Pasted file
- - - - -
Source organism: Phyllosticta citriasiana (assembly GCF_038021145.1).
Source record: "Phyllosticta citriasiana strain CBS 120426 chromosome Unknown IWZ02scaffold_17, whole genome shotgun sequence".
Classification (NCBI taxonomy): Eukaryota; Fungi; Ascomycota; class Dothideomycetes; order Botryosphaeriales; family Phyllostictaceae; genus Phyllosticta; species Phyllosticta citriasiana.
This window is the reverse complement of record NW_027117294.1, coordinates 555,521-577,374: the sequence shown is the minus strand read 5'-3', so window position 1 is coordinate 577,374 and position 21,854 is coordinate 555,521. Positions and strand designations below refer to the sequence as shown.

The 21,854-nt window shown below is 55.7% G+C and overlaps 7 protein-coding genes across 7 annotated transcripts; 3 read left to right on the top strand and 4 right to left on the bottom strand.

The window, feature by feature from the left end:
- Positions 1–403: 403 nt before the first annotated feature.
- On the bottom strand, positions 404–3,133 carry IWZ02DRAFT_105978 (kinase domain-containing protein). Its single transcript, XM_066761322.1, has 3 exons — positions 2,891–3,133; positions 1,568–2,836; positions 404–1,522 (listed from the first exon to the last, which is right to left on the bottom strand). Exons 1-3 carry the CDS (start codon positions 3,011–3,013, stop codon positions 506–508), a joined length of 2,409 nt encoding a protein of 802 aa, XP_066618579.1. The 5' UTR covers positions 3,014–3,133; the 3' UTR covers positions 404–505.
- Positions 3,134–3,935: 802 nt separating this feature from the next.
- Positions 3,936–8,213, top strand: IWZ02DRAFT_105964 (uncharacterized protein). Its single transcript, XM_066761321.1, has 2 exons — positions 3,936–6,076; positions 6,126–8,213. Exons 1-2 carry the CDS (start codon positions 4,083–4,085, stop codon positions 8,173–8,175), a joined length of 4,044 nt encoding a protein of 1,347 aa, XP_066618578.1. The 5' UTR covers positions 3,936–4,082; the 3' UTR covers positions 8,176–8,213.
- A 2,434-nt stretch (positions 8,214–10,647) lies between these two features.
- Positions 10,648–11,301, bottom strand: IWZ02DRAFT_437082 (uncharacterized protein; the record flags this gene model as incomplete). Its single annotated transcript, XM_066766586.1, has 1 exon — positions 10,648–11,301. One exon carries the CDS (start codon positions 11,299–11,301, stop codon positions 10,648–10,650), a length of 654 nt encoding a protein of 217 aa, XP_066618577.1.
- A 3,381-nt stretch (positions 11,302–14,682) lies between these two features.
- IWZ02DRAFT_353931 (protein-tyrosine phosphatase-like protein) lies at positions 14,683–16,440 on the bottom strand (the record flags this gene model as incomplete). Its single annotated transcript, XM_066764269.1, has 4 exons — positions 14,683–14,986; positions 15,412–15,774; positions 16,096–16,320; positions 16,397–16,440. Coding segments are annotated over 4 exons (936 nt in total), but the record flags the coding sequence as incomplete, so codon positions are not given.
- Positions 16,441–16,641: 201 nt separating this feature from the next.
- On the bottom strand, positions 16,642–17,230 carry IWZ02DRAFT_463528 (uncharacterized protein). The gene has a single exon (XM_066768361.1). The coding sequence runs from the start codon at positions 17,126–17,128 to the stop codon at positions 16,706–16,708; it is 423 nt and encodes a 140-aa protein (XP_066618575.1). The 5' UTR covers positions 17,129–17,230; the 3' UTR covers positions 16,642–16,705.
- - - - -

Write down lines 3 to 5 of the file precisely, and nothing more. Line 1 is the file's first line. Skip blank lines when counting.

Classification (NCBI taxonomy): Eukaryota; Fungi; Ascomycota; class Dothideomycetes; order Botryosphaeriales; family Phyllostictaceae; genus Phyllosticta; species Phyllosticta citriasiana.
This window is the reverse complement of record NW_027117294.1, coordinates 555,521-577,374: the sequence shown is the minus strand read 5'-3', so window position 1 is coordinate 577,374 and position 21,854 is coordinate 555,521. Positions and strand designations below refer to the sequence as shown.

The 21,854-nt window shown below is 55.7% G+C and overlaps 7 protein-coding genes across 7 annotated transcripts; 3 read left to right on the top strand and 4 right to left on the bottom strand.